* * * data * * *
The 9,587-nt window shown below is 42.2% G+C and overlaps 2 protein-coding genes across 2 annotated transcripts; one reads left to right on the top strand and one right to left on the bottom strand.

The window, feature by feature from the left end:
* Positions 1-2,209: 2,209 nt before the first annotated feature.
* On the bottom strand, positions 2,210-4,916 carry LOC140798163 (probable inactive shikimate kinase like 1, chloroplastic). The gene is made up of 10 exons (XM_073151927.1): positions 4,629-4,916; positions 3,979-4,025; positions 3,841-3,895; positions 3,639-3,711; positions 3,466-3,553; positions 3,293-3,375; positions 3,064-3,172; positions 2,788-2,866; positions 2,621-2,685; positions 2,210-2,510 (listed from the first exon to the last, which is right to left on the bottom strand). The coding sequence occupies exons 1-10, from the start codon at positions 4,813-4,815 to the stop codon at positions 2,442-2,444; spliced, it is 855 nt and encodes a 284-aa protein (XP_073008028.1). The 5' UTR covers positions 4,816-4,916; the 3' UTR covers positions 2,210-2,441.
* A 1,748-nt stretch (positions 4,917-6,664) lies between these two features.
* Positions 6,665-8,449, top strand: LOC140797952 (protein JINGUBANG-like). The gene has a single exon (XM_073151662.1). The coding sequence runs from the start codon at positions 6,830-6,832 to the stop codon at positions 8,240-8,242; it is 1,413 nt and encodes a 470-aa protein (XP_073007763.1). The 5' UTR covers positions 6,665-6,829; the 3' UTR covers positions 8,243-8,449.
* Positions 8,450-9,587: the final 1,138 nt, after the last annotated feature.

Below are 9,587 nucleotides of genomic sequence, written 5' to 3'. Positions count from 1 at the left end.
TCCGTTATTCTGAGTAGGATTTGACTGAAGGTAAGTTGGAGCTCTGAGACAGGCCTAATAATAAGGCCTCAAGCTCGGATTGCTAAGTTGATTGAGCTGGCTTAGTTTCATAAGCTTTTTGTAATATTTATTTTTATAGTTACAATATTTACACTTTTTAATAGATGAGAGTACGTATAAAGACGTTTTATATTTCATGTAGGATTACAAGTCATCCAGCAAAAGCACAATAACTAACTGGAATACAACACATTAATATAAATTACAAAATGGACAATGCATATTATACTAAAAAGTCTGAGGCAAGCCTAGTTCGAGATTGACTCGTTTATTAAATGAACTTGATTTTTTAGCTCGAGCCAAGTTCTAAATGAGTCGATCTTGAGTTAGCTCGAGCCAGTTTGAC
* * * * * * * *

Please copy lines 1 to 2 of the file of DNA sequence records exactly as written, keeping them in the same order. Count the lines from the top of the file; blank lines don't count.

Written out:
The 9,587-nt window shown below is 42.2% G+C and overlaps 2 protein-coding genes across 2 annotated transcripts; one reads left to right on the top strand and one right to left on the bottom strand.

The window, feature by feature from the left end: